When I found out I was expecting my first child, I remember wondering if it was really true. Was I really going to have a baby? I didn’t look any different nor did I feel any different! And because I didn’t really feel pregnant, I didn’t really believe it. I think it began to sink in when I had my first ultrasound. Until that point I had explained the nausea as just a result of something I had eaten that didn’t agree with me. Of course the frequent trips to the bathroom were because of all the water I was drinking. And I was tired because, well, maybe I just wasn’t sleeping well. I had an explanation for everything — until that first ultrasound. There was no other way to explain a fetus swimming around in my uterus!
As the months passed, I worried about the health of my baby, how big I was going to get, would I be able to lose the baby weight, and how I would get through the pain of childbirth. The thought of holding a baby in my arms was exhilarating, but as time elapsed, fear and anxiety overcame me. I remember worrying that my child would have six fingers, be blind, or far worse, stillborn. Thoughts like these kept me up at night.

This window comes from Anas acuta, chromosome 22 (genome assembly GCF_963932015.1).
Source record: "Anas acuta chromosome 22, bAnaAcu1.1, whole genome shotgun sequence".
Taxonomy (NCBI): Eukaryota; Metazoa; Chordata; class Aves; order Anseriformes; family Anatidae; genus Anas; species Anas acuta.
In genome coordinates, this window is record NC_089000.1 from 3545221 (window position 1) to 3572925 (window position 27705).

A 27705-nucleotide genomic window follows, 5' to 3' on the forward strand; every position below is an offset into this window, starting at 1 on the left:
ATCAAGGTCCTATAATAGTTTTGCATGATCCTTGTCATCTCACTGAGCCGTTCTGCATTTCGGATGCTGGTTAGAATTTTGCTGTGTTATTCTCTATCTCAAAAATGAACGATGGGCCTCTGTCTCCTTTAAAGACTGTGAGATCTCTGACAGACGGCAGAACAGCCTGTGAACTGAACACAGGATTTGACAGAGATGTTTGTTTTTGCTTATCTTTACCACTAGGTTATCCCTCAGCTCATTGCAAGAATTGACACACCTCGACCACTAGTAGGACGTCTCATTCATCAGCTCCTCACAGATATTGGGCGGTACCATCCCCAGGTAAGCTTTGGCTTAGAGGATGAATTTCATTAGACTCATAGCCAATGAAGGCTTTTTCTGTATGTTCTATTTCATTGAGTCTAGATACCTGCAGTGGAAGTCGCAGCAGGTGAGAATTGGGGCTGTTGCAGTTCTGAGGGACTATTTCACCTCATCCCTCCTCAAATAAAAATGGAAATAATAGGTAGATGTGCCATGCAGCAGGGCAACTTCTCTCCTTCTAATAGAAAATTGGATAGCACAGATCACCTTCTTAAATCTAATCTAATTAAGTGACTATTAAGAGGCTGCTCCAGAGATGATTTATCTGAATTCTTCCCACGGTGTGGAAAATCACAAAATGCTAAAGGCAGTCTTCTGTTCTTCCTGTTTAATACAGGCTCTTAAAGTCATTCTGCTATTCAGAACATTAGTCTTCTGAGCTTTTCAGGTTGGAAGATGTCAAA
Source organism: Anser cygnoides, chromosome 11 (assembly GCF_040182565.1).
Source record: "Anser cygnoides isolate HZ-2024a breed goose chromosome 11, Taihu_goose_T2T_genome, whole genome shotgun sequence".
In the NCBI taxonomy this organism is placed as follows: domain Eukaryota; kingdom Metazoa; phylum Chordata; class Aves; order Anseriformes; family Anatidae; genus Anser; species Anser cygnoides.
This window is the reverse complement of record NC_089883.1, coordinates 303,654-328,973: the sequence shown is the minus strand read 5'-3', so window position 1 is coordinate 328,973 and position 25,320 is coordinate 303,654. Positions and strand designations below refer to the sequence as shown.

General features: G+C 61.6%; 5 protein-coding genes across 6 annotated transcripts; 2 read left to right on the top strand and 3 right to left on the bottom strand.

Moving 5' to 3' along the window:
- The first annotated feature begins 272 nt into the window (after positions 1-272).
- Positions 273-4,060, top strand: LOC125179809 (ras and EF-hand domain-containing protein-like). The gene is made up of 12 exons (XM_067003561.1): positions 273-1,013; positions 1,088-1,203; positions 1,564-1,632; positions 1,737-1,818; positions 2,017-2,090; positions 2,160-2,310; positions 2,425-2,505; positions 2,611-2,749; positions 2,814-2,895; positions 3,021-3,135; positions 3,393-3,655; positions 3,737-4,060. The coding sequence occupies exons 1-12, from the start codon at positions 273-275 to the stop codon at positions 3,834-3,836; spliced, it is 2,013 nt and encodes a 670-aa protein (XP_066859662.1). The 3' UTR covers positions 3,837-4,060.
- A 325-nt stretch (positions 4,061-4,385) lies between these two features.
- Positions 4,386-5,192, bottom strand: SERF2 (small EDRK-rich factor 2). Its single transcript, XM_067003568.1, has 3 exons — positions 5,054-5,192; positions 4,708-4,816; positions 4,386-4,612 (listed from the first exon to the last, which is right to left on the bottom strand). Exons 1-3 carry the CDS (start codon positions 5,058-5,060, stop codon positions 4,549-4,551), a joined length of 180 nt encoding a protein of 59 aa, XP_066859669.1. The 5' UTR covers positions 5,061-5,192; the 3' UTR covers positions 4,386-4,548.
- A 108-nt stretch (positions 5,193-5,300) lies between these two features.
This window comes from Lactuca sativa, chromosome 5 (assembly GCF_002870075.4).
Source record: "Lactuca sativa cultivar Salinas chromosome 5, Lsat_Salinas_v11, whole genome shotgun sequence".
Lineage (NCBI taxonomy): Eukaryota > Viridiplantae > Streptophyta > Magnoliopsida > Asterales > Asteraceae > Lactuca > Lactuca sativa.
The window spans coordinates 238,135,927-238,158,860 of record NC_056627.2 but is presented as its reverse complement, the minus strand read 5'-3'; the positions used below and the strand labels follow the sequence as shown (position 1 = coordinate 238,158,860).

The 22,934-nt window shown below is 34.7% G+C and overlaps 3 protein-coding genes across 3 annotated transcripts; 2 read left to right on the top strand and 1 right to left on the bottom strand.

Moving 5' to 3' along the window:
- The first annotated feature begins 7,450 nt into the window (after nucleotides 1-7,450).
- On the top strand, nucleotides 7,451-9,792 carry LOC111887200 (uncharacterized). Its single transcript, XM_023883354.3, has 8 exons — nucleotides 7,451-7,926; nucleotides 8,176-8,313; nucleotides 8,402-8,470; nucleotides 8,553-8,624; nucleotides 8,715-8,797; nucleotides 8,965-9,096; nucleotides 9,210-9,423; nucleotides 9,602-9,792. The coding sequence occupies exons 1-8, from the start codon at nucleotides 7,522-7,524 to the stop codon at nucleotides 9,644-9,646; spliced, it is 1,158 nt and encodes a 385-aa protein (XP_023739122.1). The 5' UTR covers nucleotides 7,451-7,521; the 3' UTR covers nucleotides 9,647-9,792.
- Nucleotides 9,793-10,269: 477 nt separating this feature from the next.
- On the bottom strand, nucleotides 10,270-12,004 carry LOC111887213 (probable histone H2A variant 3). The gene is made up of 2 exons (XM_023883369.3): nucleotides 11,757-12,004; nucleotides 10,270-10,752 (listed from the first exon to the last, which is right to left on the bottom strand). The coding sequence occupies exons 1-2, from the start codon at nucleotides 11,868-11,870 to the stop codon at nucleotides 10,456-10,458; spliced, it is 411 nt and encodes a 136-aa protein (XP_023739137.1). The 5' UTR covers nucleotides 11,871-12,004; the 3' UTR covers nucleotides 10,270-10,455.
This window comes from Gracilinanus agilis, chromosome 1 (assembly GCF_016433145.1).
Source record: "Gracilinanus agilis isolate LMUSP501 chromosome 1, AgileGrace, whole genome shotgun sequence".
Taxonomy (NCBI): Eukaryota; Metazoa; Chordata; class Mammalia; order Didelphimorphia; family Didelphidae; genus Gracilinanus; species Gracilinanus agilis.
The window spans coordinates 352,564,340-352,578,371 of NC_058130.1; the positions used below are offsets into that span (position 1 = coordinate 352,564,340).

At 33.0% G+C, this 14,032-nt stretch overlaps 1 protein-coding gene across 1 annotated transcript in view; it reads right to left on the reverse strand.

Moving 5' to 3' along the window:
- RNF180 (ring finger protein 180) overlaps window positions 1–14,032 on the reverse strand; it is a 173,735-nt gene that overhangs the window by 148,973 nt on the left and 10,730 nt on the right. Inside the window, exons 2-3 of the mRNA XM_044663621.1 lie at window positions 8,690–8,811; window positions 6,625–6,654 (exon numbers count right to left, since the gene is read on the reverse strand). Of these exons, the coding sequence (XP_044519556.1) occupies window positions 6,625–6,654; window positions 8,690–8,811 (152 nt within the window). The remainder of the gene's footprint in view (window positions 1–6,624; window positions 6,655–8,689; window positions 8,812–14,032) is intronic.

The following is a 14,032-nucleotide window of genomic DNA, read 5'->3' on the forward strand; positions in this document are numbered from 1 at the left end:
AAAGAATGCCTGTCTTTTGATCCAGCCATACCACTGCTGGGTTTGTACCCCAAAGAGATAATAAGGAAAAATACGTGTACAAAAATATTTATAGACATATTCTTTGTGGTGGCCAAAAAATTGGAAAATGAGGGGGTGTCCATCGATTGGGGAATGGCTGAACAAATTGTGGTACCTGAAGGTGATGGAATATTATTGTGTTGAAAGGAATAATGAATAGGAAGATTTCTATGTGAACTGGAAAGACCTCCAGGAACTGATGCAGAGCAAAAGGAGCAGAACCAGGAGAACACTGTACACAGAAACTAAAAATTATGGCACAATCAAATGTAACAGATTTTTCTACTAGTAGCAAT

When she finally arrived, I realized that my constant fear and worry spoke volumes about my faith. Why was I worrying as though I had no God to rely on? As I looked down into her precious face a few hours after she was born, I couldn’t help but scold myself for doubting that God would make her prefect in His eyes.
Now when I am going through any transition in my life, I remember that even though I can’t see what the end result will be, I know that God can; and He is constantly present through my changes. My job is to put on my seatbelt and enjoy the ride because He is driving.
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